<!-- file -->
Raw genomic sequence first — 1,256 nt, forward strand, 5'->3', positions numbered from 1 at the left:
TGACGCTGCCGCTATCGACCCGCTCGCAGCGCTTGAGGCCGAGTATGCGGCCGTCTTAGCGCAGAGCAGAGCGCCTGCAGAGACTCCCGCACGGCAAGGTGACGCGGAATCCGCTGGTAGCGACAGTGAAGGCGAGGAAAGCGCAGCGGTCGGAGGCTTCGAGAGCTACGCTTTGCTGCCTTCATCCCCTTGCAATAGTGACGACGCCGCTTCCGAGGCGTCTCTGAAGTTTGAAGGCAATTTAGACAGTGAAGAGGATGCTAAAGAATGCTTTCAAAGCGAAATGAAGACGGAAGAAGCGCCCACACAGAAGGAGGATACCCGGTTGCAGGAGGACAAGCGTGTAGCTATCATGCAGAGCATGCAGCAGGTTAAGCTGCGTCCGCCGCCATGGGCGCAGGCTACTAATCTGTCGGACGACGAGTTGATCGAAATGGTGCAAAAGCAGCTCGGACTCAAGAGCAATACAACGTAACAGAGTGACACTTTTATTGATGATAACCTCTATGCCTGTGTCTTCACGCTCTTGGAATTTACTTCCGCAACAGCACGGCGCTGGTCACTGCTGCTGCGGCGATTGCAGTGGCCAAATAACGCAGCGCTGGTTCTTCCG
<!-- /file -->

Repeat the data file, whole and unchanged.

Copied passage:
Raw genomic sequence first — 1,256 nt, forward strand, 5'->3', positions numbered from 1 at the left:
TGACGCTGCCGCTATCGACCCGCTCGCAGCGCTTGAGGCCGAGTATGCGGCCGTCTTAGCGCAGAGCAGAGCGCCTGCAGAGACTCCCGCACGGCAAGGTGACGCGGAATCCGCTGGTAGCGACAGTGAAGGCGAGGAAAGCGCAGCGGTCGGAGGCTTCGAGAGCTACGCTTTGCTGCCTTCATCCCCTTGCAATAGTGACGACGCCGCTTCCGAGGCGTCTCTGAAGTTTGAAGGCAATTTAGACAGTGAAGAGGATGCTAAAGAATGCTTTCAAAGCGAAATGAAGACGGAAGAAGCGCCCACACAGAAGGAGGATACCCGGTTGCAGGAGGACAAGCGTGTAGCTATCATGCAGAGCATGCAGCAGGTTAAGCTGCGTCCGCCGCCATGGGCGCAGGCTACTAATCTGTCGGACGACGAGTTGATCGAAATGGTGCAAAAGCAGCTCGGACTCAAGAGCAATACAACGTAACAGAGTGACACTTTTATTGATGATAACCTCTATGCCTGTGTCTTCACGCTCTTGGAATTTACTTCCGCAACAGCACGGCGCTGGTCACTGCTGCTGCGGCGATTGCAGTGGCCAAATAACGCAGCGCTGGTTCTTCCG